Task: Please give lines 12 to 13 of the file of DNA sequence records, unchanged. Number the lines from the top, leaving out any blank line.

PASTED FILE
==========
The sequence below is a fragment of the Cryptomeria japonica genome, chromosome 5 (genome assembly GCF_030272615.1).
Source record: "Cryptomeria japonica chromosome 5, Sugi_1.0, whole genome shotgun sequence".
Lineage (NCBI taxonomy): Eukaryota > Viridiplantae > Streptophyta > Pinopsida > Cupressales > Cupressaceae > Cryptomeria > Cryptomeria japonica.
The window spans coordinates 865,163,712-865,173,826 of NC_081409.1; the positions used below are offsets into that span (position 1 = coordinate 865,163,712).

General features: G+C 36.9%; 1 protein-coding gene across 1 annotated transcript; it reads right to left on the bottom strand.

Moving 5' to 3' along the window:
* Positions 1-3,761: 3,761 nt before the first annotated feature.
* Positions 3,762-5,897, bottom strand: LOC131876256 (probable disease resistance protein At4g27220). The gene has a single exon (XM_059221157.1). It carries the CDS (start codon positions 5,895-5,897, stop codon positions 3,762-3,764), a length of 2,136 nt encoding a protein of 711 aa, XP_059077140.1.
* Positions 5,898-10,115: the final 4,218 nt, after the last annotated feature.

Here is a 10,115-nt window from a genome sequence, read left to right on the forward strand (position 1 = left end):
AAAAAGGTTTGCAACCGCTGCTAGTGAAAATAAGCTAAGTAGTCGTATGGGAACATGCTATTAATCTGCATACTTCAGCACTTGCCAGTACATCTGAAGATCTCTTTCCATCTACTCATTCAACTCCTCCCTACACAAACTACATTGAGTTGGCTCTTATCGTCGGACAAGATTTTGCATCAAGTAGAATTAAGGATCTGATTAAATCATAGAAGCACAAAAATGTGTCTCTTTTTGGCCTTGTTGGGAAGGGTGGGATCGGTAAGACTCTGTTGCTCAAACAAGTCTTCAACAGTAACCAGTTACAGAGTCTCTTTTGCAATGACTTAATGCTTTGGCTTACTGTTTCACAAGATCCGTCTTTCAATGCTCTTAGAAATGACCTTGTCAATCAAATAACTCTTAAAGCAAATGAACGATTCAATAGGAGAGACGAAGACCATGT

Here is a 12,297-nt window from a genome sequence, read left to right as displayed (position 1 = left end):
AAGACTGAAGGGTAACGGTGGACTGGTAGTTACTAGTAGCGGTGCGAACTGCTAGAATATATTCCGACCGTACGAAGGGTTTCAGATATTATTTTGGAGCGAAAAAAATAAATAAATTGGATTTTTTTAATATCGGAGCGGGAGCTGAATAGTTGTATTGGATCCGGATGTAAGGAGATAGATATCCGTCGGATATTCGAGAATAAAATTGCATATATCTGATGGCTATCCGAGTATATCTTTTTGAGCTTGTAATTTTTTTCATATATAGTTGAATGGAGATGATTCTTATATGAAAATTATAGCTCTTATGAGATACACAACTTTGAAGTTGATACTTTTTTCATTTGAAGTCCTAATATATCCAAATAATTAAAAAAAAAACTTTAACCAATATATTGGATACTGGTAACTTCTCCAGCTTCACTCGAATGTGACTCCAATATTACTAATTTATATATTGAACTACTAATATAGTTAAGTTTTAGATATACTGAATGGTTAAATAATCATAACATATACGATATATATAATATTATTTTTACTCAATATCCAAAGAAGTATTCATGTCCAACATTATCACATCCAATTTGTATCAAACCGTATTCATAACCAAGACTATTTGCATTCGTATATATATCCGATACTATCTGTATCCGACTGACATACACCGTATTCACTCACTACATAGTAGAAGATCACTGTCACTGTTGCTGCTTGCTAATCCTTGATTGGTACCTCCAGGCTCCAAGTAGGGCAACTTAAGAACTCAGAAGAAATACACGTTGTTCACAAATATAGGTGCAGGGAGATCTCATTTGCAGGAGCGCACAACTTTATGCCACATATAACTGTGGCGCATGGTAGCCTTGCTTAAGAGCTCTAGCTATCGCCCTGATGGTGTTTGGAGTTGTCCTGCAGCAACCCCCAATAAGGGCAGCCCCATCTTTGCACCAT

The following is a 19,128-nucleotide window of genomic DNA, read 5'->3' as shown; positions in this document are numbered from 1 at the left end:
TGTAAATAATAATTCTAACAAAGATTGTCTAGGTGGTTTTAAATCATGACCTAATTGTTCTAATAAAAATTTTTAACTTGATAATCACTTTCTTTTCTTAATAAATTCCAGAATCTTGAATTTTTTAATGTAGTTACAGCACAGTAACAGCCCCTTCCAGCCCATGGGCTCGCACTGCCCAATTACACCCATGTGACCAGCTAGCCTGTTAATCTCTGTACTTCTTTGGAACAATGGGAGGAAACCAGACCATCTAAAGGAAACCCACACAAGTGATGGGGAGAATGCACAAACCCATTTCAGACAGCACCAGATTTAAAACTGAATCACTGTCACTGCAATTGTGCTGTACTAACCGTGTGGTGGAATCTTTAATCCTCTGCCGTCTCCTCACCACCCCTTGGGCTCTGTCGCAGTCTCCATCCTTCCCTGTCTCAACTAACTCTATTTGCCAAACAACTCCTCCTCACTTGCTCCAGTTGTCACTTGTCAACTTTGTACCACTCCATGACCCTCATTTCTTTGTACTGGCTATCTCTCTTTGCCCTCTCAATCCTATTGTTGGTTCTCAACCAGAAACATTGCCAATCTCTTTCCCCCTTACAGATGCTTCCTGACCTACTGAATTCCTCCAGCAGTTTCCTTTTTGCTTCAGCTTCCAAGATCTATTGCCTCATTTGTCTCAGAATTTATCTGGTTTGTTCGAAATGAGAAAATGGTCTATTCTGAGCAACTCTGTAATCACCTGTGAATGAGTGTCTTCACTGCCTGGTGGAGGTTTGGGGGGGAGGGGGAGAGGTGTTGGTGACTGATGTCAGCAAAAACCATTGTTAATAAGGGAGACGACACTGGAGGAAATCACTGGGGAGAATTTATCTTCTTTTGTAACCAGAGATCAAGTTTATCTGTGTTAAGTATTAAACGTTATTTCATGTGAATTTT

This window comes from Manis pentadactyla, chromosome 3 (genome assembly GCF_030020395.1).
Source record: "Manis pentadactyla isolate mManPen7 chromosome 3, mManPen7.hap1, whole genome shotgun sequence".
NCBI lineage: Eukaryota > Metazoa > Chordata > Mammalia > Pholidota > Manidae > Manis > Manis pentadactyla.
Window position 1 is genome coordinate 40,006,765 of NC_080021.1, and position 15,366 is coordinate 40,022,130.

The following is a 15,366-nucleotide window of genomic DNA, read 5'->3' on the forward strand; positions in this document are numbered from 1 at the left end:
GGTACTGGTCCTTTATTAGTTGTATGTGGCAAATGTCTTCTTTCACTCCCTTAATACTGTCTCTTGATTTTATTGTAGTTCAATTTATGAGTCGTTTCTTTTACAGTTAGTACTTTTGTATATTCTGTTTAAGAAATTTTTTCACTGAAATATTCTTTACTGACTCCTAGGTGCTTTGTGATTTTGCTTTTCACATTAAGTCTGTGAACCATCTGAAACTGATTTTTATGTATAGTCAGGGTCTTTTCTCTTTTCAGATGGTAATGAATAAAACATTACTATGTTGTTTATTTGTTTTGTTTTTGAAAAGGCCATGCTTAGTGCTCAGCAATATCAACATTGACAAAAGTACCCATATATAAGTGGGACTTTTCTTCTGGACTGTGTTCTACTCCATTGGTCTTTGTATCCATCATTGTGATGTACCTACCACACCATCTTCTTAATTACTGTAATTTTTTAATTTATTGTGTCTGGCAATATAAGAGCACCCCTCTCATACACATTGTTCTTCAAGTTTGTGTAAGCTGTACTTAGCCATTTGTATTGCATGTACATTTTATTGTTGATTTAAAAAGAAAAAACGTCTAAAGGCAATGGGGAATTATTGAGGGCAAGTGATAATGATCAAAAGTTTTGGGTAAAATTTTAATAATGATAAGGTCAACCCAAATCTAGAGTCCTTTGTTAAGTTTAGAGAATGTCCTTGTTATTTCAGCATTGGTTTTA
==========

Here is a 12,297-nt window from a genome sequence, read left to right as displayed (position 1 = left end):
AAGACTGAAGGGTAACGGTGGACTGGTAGTTACTAGTAGCGGTGCGAACTGCTAGAATATATTCCGACCGTACGAAGGGTTTCAGATATTATTTTGGAGCGAAAAAAATAAATAAATTGGATTTTTTTAATATCGGAGCGGGAGCTGAATAGTTGTATTGGATCCGGATGTAAGGAGATAGATATCCGTCGGATATTCGAGAATAAAATTGCATATATCTGATGGCTATCCGAGTATATCTTTTTGAGCTTGTAATTTTTTTCATATATAGTTGAATGGAGATGATTCTTATATGAAAATTATAGCTCTTATGAGATACACAACTTTGAAGTTGATACTTTTTTCATTTGAAGTCCTAATATATCCAAATAATTAAAAAAAAAACTTTAACCAATATATTGGATACTGGTAACTTCTCCAGCTTCACTCGAATGTGACTCCAATATTACTAATTTATATATTGAACTACTAATATAGTTAAGTTTTAGATATACTGAATGGTTAAATAATCATAACATATACGATATATATAATATTATTTTTACTCAATATCCAAAGAAGTATTCATGTCCAACATTATCACATCCAATTTGTATCAAACCGTATTCATAACCAAGACTATTTGCATTCGTATATATATCCGATACTATCTGTATCCGACTGACATACACCGTATTCACTCACTACATAGTAGAAGATCACTGTCACTGTTGCTGCTTGCTAATCCTTGATTGGTACCTCCAGGCTCCAAGTAGGGCAACTTAAGAACTCAGAAGAAATACACGTTGTTCACAAATATAGGTGCAGGGAGATCTCATTTGCAGGAGCGCACAACTTTATGCCACATATAACTGTGGCGCATGGTAGCCTTGCTTAAGAGCTCTAGCTATCGCCCTGATGGTGTTTGGAGTTGTCCTGCAGCAACCCCCAATAAGGGCAGCCCCATCTTTGCACCAT